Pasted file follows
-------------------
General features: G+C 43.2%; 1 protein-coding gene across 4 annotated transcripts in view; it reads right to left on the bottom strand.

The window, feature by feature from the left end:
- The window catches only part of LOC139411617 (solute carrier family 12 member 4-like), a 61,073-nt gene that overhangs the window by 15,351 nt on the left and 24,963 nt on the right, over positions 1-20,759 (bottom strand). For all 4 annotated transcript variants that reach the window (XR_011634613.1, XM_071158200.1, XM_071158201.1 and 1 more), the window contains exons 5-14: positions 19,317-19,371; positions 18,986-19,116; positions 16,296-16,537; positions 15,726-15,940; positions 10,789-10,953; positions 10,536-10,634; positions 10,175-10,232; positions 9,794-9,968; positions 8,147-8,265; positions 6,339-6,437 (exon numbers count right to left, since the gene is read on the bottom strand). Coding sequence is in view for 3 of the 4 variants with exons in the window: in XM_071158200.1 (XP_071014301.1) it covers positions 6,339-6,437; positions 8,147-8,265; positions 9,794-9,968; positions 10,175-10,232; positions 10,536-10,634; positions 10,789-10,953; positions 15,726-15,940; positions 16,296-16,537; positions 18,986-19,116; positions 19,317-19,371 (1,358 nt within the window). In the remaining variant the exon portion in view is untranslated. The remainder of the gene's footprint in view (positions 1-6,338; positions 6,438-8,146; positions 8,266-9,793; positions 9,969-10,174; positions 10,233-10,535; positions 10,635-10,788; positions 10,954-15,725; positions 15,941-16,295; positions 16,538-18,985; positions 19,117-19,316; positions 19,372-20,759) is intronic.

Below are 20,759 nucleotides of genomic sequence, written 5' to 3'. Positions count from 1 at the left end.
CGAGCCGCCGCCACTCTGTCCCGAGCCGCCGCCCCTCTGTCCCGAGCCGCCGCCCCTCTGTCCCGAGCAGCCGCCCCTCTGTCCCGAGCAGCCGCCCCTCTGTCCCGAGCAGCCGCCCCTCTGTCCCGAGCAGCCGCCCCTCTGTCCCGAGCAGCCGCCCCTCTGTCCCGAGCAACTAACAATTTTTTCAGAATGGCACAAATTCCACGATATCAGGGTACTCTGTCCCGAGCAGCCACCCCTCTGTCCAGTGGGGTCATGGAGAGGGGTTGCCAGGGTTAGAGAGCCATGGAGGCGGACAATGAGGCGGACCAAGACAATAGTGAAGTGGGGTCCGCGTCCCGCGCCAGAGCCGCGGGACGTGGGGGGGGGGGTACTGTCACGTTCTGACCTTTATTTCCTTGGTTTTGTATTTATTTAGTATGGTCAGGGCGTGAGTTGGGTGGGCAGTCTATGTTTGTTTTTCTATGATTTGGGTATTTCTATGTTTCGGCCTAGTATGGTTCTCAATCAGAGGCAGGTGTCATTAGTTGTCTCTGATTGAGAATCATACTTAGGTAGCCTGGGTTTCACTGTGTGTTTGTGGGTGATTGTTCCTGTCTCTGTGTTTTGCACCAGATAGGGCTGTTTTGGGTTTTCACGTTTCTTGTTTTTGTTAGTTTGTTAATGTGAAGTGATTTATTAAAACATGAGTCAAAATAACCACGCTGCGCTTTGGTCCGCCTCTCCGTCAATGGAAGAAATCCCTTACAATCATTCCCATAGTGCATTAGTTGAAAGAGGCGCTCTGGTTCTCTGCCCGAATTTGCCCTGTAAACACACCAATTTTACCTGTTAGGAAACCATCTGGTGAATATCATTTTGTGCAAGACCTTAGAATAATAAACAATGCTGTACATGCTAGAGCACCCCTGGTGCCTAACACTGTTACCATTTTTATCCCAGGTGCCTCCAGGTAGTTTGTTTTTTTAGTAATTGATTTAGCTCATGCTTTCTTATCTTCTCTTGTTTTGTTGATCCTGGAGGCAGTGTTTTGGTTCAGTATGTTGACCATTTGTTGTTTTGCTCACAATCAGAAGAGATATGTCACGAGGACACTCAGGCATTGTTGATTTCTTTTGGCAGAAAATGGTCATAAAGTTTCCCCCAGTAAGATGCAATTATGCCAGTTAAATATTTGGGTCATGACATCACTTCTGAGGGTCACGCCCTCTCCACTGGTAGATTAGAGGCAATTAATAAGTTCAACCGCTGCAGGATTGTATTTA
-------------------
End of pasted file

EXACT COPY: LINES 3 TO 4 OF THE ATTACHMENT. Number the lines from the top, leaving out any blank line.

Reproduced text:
- The window catches only part of LOC139411617 (solute carrier family 12 member 4-like), a 61,073-nt gene that overhangs the window by 15,351 nt on the left and 24,963 nt on the right, over positions 1-20,759 (bottom strand). For all 4 annotated transcript variants that reach the window (XR_011634613.1, XM_071158200.1, XM_071158201.1 and 1 more), the window contains exons 5-14: positions 19,317-19,371; positions 18,986-19,116; positions 16,296-16,537; positions 15,726-15,940; positions 10,789-10,953; positions 10,536-10,634; positions 10,175-10,232; positions 9,794-9,968; positions 8,147-8,265; positions 6,339-6,437 (exon numbers count right to left, since the gene is read on the bottom strand). Coding sequence is in view for 3 of the 4 variants with exons in the window: in XM_071158200.1 (XP_071014301.1) it covers positions 6,339-6,437; positions 8,147-8,265; positions 9,794-9,968; positions 10,175-10,232; positions 10,536-10,634; positions 10,789-10,953; positions 15,726-15,940; positions 16,296-16,537; positions 18,986-19,116; positions 19,317-19,371 (1,358 nt within the window). In the remaining variant the exon portion in view is untranslated. The remainder of the gene's footprint in view (positions 1-6,338; positions 6,438-8,146; positions 8,266-9,793; positions 9,969-10,174; positions 10,233-10,535; positions 10,635-10,788; positions 10,954-15,725; positions 15,941-16,295; positions 16,538-18,985; positions 19,117-19,316; positions 19,372-20,759) is intronic.

Below are 20,759 nucleotides of genomic sequence, written 5' to 3'. Positions count from 1 at the left end.